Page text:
We believe that guided tissue regeneration using heterologous materials, including a heterologous collagen membrane that presents a mechanical barrier between soft tissues and bone as well as a stimulative component that enhances bone formation, could be more often used in bone surgery.
Calcaneal fractures are relatively rare and difficult to treat. They represent about 2 % of all fractures. Approximately 60–75 % of fractures lie within the joint (intra-articular) . There are many classifications for calcaneal fractures based either on plain radiographs or CT scan. The most used classification is Sander’s system and it divides fractures into four stages, where stage I are all non-displaced fractures and stage IV are fractures with three or more fragments. Treatment options depend upon the stage and can be conservative or surgical. In recent years, surgical procedures have gained more attention . The aim of operative treatment is to reduce the subtalar joint and to restore the anatomical morphology and function of the bone.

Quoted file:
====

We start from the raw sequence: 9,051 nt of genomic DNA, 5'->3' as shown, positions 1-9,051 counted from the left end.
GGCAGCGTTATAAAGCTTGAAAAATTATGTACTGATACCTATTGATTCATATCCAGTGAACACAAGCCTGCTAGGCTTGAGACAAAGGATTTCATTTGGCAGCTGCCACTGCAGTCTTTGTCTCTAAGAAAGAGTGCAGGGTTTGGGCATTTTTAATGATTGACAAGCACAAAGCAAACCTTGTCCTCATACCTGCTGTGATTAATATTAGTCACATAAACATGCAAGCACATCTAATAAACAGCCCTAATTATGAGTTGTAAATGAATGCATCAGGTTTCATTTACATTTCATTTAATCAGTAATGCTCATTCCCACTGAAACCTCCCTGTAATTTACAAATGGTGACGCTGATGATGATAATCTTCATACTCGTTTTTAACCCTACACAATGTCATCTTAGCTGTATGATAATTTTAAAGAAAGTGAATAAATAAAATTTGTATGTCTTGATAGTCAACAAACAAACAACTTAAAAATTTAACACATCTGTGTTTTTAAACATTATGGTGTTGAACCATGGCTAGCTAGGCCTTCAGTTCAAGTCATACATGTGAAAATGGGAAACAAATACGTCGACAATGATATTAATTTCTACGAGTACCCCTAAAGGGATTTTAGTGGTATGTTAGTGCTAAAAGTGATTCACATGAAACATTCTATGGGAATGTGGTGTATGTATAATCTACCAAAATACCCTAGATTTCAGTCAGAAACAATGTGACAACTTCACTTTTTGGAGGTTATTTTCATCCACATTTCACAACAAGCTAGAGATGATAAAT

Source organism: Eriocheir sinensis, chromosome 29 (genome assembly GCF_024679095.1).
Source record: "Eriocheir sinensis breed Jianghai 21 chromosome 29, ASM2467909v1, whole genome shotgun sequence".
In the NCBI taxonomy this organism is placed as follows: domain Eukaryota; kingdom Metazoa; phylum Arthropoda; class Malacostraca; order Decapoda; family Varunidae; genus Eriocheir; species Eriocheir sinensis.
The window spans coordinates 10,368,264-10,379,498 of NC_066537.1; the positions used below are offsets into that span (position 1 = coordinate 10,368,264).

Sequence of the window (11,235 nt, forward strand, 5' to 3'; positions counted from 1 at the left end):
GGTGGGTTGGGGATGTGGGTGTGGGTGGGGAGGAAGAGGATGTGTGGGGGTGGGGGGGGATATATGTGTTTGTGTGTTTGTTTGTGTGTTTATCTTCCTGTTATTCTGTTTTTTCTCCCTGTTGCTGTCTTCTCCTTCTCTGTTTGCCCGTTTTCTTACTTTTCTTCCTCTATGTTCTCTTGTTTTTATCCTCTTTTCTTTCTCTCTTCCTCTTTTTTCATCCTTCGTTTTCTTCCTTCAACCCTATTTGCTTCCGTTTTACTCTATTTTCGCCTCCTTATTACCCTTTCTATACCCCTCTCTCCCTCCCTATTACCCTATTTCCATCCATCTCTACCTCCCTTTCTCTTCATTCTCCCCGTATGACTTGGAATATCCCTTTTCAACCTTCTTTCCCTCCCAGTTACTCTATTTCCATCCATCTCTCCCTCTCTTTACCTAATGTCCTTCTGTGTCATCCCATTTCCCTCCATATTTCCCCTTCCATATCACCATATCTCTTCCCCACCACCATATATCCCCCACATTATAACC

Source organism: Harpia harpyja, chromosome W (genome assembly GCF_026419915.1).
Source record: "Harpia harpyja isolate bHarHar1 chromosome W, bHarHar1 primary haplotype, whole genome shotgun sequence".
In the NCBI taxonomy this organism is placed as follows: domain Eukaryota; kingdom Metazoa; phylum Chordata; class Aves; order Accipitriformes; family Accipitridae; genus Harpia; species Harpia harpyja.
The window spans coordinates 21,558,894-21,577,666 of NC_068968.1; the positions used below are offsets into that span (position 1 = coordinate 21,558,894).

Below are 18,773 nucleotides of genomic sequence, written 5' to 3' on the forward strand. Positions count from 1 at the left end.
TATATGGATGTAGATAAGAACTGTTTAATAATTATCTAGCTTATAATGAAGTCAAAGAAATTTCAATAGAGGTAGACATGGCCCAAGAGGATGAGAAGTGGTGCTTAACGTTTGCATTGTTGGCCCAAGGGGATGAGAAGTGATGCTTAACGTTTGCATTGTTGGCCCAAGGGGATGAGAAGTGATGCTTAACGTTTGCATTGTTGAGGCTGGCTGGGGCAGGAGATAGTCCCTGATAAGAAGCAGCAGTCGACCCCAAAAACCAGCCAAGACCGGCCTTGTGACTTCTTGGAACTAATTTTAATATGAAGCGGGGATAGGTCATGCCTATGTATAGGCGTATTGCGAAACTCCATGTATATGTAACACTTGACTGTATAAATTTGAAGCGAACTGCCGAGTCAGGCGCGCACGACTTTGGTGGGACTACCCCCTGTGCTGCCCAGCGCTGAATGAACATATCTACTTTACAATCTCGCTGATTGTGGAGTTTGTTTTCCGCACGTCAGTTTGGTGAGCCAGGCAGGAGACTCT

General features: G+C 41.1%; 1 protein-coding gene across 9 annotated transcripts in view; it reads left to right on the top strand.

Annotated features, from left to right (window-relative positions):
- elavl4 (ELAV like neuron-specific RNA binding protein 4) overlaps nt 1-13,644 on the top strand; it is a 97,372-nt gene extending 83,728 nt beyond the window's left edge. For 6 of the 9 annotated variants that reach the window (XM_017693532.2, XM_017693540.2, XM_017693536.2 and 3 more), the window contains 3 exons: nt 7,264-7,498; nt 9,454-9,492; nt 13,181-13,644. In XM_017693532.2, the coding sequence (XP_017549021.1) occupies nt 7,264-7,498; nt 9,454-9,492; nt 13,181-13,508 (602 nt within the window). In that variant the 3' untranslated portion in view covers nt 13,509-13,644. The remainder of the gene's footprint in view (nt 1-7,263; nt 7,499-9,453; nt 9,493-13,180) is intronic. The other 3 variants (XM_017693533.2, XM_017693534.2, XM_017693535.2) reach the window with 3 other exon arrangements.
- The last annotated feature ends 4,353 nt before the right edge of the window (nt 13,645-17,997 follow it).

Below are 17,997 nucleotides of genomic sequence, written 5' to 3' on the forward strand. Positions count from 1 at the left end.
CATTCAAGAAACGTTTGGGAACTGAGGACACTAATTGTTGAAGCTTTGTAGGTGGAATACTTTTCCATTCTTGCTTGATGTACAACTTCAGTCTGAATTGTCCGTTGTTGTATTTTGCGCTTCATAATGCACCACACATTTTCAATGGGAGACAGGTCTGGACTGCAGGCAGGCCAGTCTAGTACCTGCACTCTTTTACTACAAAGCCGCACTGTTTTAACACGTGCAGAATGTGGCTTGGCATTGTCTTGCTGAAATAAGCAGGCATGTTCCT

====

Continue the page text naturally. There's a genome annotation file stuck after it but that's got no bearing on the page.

Despite many new surgical techniques, the long-term outcomes of patients with comminuted calcaneal fractures remain poor. Over the years, these patients are prone to develop painful posttraumatic joint disease that reduces the quality of life . In such cases, primary subtalar arthrodesis can be used to prevent early arthrosis. However, this procedure is rarely performed and its indications are controversial . Usually it is indicated in patients with severe comminuted calcaneal fractures with destruction of cartilage and severe depression of Böhler’s angle .